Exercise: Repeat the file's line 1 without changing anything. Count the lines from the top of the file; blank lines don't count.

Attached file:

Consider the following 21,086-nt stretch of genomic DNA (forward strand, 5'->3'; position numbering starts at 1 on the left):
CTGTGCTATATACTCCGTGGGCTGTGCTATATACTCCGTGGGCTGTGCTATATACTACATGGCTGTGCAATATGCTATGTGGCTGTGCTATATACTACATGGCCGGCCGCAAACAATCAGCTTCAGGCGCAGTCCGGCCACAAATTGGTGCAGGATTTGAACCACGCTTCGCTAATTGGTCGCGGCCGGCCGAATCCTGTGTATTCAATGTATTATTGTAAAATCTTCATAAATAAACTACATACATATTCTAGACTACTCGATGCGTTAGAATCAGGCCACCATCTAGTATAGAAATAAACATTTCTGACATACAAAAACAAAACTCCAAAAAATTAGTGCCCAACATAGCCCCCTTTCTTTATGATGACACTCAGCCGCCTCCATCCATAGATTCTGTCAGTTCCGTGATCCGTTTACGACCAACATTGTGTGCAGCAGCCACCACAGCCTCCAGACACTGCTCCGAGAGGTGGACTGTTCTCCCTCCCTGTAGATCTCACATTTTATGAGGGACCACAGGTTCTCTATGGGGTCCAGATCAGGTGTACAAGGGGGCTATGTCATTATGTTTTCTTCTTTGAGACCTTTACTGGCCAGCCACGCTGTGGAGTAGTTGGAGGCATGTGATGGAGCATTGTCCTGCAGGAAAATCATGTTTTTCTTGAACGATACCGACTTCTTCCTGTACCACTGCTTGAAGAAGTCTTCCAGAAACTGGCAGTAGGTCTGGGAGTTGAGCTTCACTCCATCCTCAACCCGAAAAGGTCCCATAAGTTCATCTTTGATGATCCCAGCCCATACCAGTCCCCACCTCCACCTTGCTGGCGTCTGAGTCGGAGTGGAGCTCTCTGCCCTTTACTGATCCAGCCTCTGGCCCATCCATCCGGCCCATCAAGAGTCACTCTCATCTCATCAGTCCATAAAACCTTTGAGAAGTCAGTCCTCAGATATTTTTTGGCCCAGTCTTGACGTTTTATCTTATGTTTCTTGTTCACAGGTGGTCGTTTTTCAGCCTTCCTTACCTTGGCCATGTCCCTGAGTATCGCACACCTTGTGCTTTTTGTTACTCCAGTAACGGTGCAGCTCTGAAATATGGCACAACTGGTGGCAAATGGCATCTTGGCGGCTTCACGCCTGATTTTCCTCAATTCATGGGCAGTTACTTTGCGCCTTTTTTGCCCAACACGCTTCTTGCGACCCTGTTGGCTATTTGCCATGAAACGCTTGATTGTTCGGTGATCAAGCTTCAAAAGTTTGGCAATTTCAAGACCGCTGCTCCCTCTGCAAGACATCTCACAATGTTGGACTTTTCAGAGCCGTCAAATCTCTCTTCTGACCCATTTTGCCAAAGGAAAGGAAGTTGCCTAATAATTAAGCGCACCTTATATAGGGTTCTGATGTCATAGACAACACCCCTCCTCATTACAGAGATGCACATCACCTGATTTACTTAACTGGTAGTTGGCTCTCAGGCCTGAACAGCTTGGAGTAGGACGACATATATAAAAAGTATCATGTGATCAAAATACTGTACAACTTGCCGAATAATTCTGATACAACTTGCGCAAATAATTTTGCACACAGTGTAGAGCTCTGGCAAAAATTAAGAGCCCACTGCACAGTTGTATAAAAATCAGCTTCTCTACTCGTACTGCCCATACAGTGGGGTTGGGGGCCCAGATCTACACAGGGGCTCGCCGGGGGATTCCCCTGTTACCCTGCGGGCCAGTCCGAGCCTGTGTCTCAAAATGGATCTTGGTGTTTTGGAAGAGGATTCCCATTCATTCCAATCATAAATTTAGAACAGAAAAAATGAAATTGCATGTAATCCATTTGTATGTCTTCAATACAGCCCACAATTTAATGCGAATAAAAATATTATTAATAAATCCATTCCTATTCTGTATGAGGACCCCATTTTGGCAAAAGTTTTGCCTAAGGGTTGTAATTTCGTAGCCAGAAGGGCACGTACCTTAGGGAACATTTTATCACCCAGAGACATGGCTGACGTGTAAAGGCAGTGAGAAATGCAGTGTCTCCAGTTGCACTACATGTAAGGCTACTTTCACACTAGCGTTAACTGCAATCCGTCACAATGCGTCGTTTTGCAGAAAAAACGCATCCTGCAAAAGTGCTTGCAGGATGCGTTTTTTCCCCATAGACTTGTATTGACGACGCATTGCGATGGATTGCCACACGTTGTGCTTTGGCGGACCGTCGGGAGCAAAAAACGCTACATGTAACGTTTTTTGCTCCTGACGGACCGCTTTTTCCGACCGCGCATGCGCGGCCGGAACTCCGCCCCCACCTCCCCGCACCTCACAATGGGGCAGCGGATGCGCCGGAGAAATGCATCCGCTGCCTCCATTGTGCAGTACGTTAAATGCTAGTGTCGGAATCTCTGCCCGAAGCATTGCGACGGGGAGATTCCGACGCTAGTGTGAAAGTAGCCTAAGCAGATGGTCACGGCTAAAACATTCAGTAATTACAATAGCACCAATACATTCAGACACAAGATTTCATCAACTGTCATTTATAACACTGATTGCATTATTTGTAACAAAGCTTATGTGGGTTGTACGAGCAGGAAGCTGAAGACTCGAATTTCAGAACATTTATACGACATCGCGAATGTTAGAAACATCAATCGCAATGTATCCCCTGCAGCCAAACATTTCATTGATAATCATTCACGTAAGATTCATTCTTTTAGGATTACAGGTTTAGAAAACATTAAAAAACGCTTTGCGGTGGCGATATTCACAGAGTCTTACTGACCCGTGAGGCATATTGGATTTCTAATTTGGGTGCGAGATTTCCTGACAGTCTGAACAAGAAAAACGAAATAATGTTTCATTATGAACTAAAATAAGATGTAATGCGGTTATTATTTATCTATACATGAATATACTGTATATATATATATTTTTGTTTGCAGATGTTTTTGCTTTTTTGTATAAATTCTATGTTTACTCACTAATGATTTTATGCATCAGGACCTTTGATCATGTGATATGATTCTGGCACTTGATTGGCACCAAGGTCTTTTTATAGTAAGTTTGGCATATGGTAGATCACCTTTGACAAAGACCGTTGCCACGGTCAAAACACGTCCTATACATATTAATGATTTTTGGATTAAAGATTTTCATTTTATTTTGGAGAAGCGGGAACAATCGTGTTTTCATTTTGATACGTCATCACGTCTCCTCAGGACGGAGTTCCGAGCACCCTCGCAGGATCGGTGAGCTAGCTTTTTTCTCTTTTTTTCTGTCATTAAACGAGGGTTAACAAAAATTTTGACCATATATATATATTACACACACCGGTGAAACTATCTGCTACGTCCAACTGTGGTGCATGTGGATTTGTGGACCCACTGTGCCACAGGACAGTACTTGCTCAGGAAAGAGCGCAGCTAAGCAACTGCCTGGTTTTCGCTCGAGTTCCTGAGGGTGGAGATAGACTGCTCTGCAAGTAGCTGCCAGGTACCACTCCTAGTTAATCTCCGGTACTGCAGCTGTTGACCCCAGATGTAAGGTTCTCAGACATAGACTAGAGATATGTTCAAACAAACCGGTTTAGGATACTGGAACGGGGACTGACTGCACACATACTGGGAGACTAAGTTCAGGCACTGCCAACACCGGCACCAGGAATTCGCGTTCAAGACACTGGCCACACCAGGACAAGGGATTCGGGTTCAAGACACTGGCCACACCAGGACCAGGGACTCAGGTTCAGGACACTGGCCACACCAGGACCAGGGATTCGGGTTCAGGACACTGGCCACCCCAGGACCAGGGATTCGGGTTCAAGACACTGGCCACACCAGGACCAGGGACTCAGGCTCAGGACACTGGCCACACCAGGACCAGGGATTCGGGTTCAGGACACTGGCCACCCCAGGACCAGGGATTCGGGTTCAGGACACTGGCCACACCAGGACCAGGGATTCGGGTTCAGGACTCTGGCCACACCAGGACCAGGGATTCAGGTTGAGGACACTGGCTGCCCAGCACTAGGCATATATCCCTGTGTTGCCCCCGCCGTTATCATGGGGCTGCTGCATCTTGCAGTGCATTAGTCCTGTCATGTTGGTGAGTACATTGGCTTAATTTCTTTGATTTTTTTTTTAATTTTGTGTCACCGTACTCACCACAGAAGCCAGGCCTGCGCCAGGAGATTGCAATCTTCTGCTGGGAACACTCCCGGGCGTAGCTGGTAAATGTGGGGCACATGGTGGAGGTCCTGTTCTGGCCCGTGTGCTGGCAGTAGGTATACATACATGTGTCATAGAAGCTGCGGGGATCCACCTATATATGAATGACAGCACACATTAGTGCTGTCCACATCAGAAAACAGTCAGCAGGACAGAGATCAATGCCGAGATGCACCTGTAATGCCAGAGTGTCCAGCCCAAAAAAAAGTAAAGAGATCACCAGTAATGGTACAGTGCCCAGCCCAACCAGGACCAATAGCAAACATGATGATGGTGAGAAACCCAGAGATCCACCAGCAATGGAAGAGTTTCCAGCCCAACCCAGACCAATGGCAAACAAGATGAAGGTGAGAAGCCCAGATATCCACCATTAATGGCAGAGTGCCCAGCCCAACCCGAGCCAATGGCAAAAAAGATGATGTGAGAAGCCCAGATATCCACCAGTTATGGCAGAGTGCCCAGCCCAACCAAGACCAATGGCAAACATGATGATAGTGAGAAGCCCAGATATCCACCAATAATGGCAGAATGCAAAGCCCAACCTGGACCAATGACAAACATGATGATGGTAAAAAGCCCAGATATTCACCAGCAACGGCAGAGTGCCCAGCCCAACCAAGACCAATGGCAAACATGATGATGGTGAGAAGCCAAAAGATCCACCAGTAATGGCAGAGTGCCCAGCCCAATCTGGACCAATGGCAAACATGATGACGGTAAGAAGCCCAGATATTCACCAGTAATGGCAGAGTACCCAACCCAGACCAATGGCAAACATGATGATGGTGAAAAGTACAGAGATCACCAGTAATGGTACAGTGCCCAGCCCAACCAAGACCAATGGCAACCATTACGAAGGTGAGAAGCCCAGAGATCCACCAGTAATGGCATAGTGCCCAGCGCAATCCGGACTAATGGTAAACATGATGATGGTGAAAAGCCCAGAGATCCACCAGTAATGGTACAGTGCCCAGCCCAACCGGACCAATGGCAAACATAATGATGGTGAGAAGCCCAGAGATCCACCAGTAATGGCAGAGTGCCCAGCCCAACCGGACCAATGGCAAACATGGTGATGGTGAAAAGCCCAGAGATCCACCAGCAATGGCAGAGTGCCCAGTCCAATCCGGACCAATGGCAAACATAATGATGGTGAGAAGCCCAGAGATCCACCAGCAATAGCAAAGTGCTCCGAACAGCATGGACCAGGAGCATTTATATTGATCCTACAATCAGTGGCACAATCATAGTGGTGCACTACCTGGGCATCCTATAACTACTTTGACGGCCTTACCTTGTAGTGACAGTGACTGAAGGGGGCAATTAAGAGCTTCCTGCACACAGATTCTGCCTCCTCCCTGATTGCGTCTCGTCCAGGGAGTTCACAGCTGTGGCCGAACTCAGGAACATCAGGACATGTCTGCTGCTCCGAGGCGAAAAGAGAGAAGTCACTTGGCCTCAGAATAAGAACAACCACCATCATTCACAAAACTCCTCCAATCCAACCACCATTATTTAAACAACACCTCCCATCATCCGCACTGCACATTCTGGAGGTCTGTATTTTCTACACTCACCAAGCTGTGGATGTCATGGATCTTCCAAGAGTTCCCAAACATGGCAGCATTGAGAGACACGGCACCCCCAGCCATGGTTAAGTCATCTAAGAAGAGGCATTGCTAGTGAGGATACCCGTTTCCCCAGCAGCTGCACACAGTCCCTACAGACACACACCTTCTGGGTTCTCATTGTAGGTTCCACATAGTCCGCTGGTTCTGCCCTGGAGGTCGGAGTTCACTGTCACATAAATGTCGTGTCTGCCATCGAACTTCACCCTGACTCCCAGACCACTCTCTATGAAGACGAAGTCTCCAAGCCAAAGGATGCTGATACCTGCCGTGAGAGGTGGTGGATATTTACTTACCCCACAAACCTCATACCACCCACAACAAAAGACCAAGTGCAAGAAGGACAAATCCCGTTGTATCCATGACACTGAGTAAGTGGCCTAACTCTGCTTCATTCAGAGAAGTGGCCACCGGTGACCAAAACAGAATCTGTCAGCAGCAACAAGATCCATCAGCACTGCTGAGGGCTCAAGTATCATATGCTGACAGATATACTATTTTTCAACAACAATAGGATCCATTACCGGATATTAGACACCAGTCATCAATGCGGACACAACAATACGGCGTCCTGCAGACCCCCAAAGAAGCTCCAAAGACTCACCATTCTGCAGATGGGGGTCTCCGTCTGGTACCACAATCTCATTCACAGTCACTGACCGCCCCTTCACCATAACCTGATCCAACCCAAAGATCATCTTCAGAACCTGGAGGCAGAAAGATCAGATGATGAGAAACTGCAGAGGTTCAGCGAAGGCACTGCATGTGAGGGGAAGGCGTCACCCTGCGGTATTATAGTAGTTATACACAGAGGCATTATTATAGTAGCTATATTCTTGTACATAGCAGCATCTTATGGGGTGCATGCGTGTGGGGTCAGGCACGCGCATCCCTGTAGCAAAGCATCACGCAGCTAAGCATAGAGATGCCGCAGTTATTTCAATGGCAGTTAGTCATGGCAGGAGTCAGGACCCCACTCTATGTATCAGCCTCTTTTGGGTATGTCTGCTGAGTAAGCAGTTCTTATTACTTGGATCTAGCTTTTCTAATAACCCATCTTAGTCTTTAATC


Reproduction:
Consider the following 21,086-nt stretch of genomic DNA (forward strand, 5'->3'; position numbering starts at 1 on the left):